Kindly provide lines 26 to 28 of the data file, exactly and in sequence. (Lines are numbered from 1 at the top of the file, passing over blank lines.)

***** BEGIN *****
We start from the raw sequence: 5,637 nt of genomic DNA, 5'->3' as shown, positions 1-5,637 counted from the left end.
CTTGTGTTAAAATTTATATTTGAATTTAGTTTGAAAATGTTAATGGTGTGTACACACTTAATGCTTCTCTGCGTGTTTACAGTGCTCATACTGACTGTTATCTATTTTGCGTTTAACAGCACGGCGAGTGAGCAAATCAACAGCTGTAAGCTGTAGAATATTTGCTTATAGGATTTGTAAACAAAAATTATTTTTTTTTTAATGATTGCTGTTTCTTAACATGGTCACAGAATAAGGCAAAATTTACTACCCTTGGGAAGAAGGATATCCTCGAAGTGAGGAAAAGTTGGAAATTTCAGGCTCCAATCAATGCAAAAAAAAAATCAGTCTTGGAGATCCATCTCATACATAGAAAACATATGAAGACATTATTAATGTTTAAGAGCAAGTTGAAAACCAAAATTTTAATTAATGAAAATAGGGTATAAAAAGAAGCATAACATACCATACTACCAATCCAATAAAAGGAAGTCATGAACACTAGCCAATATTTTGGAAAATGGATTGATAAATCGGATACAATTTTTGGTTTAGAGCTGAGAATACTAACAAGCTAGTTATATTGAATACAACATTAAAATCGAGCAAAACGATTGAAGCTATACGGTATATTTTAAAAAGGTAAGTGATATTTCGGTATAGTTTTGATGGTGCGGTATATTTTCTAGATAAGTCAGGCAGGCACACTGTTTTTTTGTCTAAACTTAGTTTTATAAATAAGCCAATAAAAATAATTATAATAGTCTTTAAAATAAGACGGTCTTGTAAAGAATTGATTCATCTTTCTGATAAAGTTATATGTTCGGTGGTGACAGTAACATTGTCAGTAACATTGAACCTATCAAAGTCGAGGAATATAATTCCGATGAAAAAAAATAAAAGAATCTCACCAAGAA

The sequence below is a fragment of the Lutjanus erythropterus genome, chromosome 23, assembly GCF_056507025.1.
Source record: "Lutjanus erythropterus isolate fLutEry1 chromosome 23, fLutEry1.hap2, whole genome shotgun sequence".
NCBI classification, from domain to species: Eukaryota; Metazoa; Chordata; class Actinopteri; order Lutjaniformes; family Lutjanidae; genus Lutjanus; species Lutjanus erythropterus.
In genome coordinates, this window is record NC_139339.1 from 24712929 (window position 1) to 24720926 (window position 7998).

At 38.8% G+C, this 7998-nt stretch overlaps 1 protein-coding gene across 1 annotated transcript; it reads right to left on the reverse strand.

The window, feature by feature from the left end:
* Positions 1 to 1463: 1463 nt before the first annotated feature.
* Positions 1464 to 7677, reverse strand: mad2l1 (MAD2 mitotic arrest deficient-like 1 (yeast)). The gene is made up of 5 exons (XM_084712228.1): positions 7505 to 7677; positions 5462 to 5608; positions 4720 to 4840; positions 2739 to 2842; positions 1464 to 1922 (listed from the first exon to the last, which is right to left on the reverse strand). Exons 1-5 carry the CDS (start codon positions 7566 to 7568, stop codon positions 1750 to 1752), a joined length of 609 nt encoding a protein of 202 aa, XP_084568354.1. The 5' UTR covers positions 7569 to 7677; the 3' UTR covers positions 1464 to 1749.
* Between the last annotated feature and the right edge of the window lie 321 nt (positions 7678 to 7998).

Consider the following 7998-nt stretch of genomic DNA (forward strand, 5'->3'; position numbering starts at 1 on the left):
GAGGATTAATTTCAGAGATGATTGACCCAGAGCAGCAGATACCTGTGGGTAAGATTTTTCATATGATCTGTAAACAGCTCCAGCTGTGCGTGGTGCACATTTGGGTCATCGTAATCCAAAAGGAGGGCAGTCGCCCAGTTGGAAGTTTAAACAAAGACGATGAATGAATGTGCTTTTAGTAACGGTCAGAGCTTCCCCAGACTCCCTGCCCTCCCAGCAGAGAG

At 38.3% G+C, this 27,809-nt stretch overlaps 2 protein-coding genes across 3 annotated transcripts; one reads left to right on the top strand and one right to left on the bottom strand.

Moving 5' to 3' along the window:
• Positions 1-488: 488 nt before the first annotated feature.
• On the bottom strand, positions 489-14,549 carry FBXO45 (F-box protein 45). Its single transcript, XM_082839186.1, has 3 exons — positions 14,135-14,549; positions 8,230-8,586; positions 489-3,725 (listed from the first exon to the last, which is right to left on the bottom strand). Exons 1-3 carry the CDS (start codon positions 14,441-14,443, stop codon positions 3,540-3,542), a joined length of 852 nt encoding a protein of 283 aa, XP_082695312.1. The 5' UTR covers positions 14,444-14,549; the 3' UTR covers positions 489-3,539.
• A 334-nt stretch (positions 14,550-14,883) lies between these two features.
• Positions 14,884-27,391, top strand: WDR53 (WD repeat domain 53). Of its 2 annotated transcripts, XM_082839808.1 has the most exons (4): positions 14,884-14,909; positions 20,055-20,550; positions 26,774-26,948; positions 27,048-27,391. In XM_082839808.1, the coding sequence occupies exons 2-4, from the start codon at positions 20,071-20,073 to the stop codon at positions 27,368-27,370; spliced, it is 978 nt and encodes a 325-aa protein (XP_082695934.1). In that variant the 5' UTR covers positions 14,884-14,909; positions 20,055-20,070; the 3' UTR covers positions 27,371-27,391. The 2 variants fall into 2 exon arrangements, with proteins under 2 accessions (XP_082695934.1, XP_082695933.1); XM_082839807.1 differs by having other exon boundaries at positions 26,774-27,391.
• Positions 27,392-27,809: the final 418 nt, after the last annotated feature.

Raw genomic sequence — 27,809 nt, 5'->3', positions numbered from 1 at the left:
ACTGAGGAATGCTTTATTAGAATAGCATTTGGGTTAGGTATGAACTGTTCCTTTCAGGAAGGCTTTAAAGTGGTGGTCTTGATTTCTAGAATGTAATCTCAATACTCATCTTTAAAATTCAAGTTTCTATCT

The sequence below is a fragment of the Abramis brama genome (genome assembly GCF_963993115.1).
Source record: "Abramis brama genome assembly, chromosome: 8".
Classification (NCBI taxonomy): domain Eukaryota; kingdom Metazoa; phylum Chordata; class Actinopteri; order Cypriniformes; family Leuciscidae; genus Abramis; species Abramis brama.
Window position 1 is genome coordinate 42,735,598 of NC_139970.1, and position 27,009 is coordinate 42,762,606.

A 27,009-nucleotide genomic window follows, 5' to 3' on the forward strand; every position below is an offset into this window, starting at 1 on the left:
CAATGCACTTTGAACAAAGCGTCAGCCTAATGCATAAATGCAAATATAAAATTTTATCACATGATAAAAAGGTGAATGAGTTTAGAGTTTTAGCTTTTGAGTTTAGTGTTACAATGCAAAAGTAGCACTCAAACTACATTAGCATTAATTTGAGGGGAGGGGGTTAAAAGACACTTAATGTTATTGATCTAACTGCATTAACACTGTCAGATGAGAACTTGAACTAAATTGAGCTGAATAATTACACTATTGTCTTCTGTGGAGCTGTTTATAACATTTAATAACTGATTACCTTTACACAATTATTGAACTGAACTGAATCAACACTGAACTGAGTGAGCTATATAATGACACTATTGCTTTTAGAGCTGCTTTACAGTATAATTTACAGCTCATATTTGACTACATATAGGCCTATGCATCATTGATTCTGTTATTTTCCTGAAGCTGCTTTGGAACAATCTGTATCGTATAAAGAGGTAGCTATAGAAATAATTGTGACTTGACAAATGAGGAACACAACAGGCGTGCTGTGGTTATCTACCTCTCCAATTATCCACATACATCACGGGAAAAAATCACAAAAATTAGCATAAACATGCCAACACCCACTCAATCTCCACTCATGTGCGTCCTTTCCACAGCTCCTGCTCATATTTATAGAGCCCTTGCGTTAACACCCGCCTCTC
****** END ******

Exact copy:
Window position 1 is genome coordinate 42,735,598 of NC_139970.1, and position 27,009 is coordinate 42,762,606.

A 27,009-nucleotide genomic window follows, 5' to 3' on the forward strand; every position below is an offset into this window, starting at 1 on the left:
CAATGCACTTTGAACAAAGCGTCAGCCTAATGCATAAATGCAAATATAAAATTTTATCACATGATAAAAAGGTGAATGAGTTTAGAGTTTTAGCTTTTGAGTTTAGTGTTACAATGCAAAAGTAGCACTCAAACTACATTAGCATTAATTTGAGGGGAGGGGGTTAAAAGACACTTAATGTTATTGATCTAACTGCATTAACACTGTCAGATGAGAACTTGAACTAAATTGAGCTGAATAATTACACTATTGTCTTCTGTGGAGCTGTTTATAACATTTAATAACTGATTACCTTTACACAATTATTGAACTGAACTGAATCAACACTGAACTGAGTGAGCTATATAATGACACTATTGCTTTTAGAGCTGCTTTACAGTATAATTTACAGCTCATATTTGACTACATATAGGCCTATGCATCATTGATTCTGTTATTTTCCTGAAGCTGCTTTGGAACAATCTGTATCGTATAAAGAGGTAGCTATAGAAATAATTGTGACTTGACAAATGAGGAACACAACAGGCGTGCTGTGGTTATCTACCTCTCCAATTATCCACATACATCACGGGAAAAAATCACAAAAATTAGCATAAACATGCCAACACCCACTCAATCTCCACTCATGTGCGTCCTTTCCACAGCTCCTGCTCATATTTATAGAGCCCTTGCGTTAACACCCGCCTCTC